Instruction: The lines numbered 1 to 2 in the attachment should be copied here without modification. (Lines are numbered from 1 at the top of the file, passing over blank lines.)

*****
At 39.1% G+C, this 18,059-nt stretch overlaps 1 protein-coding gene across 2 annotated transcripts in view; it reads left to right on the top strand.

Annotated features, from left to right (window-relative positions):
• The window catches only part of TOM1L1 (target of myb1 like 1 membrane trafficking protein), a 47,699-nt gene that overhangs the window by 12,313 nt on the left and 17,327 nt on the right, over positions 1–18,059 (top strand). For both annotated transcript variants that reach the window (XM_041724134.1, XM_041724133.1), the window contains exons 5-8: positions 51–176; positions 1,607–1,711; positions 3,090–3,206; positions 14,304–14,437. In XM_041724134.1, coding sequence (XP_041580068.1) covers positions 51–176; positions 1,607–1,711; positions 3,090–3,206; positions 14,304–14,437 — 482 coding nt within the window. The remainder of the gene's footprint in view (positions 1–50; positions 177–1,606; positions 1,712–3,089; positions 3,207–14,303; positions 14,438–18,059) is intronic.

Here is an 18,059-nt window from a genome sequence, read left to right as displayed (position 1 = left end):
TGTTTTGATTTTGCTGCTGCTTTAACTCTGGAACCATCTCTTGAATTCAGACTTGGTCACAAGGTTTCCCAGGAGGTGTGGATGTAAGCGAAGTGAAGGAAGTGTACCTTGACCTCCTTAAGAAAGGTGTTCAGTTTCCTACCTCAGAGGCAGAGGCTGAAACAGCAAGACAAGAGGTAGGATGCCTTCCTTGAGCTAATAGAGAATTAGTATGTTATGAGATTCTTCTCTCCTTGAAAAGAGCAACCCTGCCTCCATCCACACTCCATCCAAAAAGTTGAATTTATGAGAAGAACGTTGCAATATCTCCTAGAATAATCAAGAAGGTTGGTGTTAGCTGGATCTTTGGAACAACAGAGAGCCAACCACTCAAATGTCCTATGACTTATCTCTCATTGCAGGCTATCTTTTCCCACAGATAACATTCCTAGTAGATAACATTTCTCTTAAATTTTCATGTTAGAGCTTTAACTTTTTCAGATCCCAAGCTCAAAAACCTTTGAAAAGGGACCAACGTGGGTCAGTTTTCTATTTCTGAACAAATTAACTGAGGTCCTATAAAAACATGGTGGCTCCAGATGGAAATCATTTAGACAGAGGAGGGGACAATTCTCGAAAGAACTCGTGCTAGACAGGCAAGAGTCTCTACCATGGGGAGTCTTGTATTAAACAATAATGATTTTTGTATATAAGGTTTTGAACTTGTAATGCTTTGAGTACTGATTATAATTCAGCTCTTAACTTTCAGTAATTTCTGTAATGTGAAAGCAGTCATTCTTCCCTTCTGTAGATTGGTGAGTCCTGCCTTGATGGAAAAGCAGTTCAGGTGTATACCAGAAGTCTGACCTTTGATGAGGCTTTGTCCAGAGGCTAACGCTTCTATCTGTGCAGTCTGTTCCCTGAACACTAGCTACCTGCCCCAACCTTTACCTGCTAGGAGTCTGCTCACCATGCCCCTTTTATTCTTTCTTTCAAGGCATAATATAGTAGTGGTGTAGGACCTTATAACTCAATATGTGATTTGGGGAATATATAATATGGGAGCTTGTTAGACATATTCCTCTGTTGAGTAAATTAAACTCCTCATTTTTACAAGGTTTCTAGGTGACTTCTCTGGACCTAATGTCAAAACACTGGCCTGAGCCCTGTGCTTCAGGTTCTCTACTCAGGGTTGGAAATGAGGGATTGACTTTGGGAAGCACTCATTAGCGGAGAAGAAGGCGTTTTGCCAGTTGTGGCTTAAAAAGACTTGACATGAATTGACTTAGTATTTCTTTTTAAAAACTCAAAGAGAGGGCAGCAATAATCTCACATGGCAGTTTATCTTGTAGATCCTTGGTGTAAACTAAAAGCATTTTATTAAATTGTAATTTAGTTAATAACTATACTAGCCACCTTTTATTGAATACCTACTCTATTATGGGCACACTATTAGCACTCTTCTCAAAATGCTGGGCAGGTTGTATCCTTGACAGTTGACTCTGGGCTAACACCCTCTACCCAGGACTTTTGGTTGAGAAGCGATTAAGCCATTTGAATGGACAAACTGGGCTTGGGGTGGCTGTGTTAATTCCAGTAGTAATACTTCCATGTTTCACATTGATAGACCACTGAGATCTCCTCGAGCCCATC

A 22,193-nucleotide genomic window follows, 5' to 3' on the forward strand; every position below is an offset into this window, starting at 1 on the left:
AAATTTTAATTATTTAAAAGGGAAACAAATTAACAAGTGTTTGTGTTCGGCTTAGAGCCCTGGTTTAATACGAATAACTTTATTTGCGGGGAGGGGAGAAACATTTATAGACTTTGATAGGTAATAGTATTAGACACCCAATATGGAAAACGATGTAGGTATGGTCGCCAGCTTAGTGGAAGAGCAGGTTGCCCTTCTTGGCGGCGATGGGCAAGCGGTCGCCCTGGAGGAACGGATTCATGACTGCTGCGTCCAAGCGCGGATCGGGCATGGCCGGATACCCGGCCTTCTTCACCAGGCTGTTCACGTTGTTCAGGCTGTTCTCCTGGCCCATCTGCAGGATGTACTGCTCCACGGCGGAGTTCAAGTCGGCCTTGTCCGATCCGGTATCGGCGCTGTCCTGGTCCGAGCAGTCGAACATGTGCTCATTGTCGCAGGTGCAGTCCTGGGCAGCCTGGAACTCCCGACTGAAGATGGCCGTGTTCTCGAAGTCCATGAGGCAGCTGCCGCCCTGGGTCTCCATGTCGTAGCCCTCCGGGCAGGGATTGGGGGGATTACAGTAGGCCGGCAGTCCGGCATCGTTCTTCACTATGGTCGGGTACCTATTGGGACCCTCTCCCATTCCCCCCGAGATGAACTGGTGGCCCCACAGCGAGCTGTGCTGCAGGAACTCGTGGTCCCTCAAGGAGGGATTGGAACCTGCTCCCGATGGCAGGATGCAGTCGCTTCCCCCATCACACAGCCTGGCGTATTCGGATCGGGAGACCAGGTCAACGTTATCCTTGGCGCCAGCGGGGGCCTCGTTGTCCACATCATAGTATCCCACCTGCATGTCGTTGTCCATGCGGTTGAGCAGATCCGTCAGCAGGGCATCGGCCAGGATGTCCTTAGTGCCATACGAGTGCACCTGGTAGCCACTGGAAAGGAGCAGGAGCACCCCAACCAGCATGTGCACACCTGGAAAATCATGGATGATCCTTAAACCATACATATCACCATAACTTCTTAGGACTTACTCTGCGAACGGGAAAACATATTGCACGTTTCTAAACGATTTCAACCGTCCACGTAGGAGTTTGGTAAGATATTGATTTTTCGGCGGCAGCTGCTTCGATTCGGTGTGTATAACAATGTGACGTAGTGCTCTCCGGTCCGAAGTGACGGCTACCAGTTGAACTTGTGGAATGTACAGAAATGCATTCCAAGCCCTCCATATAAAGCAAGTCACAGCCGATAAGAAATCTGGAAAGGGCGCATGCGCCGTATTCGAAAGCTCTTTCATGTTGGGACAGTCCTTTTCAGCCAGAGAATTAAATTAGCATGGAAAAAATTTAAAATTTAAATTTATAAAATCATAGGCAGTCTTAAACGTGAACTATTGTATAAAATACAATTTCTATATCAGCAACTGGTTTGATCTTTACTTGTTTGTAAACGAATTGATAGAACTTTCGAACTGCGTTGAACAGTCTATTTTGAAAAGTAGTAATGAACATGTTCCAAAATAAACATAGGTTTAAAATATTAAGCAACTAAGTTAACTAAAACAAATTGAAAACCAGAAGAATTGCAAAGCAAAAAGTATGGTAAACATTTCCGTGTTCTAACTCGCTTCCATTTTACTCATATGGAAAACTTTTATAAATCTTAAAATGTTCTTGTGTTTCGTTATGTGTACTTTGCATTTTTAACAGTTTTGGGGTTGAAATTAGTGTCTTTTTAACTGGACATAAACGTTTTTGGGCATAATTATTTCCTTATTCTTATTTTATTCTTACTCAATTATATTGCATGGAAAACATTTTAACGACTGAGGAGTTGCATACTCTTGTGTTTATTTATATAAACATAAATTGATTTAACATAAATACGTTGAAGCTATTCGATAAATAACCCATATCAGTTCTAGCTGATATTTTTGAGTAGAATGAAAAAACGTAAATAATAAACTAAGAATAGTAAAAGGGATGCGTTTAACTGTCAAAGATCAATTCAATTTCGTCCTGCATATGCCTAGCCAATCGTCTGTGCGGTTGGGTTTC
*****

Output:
At 39.1% G+C, this 18,059-nt stretch overlaps 1 protein-coding gene across 2 annotated transcripts in view; it reads left to right on the top strand.

Annotated features, from left to right (window-relative positions):